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“Marcando el Relámpago” fuses the art of Tina Fuentes, Professor of Art at Texas Tech University, with the work of Eric Bruning, Texas Tech Atmospheric Sciences professor.

Fuentes’ images interpret the sensory component in patterns of atmospheric electricity, lightning, cloud physics and dynamics in this collaborative visual dialogue. While interpretations are seen in the paintings and drawings of Fuentes, weather photographs by Bruning provide the observational side of works that express “marking the lightning.”

Atmospheric studies have included electrification’s dependence on cloud microphysical conditions, including the impact of environmental thermodynamics and entrainment, the distribution of flash sizes and electrical energy, and the role of turbulent kinematic trajectories in organizing the texture of charge within the cloud. Using art as a visual language, it all makes sense.

Bruning’s research into the turbulent character of lightning is underlined with documentary photographs. In his world, scientific observations have determined its complex nature, for it has been determined that by the time one lightning strike reaches the ground, five may have taken place overhead, but are hidden by a cloud.

Fuentes shows several cloud paintings that capture the character of skies partially concealing the electrification in their vicinity. The contrast between the documentary form of Bruning’s photographs and Fuentes expressive paintings is matched by the extreme contrasts in the art works themselves. Large and small monochromatic paintings and drawings evoke the feelings of depression and even doom in unrelenting storms, while smaller, but chromatically brighter paintings suggest the promise of a brighter day, although maybe not right away. One such cloud painting is “Nube Colorado Turbulenta l,”an explosive mix of blacks, whites, reds and yellows that shows several lightning flashes.

Interest in deconstructing everyday objects is also an important part of the artist’s work. Fuentes describes her work as “non-objective or abstract,” and also as “biographies and self-portraits” as she sees her art as revealing who she is and how she has developed and grown as a person.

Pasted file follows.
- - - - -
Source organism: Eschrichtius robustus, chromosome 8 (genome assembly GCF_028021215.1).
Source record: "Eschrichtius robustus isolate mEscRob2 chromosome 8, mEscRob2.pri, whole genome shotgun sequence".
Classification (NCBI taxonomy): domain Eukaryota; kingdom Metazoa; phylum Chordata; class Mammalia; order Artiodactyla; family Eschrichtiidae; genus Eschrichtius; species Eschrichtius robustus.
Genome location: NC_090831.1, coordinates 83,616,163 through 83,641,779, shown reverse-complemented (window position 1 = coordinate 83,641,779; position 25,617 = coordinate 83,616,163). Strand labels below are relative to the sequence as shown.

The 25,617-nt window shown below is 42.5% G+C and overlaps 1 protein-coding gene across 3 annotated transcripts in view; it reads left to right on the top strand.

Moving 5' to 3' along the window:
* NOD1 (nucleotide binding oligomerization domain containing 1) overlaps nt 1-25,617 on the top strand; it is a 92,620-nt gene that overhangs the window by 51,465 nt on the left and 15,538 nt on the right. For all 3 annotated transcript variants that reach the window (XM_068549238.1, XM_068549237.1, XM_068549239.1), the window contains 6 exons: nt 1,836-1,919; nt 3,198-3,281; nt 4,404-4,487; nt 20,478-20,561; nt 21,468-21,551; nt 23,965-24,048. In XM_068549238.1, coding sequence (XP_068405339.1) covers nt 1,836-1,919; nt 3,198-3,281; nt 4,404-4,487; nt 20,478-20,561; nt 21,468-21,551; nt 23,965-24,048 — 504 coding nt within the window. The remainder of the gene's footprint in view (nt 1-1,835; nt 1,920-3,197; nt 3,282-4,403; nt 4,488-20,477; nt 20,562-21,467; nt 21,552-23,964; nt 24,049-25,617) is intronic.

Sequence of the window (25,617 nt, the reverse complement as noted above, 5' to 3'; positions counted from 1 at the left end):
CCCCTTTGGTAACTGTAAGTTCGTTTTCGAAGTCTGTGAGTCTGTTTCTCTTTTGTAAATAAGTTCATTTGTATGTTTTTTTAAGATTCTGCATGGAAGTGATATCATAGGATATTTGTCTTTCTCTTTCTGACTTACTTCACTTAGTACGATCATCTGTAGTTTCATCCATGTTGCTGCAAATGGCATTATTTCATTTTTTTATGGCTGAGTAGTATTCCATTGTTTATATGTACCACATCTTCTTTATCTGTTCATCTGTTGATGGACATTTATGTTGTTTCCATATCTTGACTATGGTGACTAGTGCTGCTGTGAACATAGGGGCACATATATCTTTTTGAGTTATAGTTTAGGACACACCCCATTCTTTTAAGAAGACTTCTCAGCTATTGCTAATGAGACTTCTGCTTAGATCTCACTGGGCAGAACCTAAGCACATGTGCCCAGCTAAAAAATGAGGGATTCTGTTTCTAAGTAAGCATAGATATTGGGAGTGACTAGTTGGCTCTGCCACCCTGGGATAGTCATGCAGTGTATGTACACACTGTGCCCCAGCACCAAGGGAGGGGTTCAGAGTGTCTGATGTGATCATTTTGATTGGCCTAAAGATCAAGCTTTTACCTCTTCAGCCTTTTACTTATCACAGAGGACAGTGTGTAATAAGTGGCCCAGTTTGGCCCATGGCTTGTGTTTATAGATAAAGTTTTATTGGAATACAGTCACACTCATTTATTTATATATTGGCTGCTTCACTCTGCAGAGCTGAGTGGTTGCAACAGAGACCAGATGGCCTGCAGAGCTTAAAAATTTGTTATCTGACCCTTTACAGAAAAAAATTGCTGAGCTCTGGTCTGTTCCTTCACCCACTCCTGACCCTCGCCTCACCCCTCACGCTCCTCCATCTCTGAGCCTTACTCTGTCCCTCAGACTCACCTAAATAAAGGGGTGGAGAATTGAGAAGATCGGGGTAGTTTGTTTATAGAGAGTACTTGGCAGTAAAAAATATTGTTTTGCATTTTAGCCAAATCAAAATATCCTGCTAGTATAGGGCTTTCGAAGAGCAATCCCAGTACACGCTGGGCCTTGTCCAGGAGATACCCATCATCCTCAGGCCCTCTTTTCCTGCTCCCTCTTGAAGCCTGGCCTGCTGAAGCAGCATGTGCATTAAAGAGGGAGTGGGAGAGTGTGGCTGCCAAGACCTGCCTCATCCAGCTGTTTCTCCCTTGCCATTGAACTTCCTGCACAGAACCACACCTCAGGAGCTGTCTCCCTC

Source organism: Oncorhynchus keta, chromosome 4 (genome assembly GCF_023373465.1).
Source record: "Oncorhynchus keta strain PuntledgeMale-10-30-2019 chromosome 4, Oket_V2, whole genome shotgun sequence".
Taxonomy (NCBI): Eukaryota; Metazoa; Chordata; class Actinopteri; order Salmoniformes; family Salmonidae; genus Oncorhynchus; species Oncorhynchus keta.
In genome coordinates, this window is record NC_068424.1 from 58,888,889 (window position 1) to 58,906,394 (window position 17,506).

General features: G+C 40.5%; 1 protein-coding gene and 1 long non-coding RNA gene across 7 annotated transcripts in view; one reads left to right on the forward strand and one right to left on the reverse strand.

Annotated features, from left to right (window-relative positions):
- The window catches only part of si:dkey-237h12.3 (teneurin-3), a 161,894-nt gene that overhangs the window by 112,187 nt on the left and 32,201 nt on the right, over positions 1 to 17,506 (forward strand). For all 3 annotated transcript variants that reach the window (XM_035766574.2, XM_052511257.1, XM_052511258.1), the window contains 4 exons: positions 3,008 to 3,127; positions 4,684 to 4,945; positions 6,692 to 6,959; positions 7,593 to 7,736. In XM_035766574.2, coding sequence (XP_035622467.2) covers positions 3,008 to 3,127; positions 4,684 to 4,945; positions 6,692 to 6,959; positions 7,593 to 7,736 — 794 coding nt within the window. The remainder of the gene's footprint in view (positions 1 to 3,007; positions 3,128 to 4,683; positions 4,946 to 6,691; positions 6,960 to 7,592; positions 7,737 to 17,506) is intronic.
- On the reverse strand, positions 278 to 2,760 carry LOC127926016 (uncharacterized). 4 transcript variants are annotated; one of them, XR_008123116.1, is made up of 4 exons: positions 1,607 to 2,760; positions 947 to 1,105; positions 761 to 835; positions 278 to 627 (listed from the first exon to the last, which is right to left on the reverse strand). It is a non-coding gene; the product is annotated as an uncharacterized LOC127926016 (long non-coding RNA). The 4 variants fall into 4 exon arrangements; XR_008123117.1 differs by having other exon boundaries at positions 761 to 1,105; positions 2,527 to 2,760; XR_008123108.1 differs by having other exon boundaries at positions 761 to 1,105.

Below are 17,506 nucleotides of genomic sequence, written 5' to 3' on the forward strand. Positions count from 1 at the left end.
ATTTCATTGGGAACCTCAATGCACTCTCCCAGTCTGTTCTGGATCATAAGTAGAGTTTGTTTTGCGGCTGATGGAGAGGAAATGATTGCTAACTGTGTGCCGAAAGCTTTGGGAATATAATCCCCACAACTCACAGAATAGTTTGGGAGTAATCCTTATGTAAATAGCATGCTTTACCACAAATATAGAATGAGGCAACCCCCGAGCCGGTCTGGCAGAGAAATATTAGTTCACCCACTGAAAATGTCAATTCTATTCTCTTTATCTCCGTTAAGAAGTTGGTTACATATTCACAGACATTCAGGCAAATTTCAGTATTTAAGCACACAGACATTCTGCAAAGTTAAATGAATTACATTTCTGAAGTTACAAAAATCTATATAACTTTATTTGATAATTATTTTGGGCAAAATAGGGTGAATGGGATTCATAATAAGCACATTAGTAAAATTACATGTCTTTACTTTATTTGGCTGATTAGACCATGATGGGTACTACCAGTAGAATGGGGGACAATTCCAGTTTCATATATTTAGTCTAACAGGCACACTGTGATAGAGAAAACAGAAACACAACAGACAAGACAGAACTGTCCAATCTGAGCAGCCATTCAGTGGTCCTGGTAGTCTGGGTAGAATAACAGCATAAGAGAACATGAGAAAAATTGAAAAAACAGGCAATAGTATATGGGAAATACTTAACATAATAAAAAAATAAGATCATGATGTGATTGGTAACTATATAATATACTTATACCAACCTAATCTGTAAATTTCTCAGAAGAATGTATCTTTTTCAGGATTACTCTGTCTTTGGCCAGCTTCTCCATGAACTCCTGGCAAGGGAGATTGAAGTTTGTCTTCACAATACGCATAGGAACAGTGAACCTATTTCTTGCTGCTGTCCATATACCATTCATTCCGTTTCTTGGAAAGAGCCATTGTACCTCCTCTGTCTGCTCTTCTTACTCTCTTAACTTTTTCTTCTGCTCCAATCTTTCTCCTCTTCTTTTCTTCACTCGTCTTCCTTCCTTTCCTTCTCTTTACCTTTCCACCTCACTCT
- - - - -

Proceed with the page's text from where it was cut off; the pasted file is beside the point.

The cloud paintings become deconstructions in her expressive attempt to take apart and understand the transient phenomena of her subject. Informed by the energy of atmospheric activity, these abstracted allegories sometimes represent both physical and emotional sensations that are encountered as the clouds and lightning of thunderstorms are observed. The short choppy strokes in “Nubita Azul” may allude to the short lightning paths and choppy gusts of wind in turbulent clouds documented by science. The white flash through the center of “Marcando el Relámpago l” creates uneven edges of storm clouds and flashes of bright color as we seem to be looking up right into the action. Fuentes captures the gestural qualities of clouds and the rapid and slow movement of lightning moving through them as she transports us high above the surface of the earth.

Bruning uses observations of the atmosphere to study how thunderstorm meteorological processes influence the development of lightning, and although this may not seem to correlate comfortably with the art world, Fuentes demonstrates that it can.

“This collaboration between artist and scientist reminds us that all the disciplines are interconnected,” said Gina Otvos, South Texas College Library Art Gallery Associate. “I am excited to work with our science library liaison and faculty to see what kind of collaborations we can come up with here at STC.”

Nancy Moyer, Professor Emerita of Art at the University of Texas Rio Grande Valley, is an art critic for The Monitor. She may be reached at

Source: Science connects with drawings and paintings in this South Texas College exhibit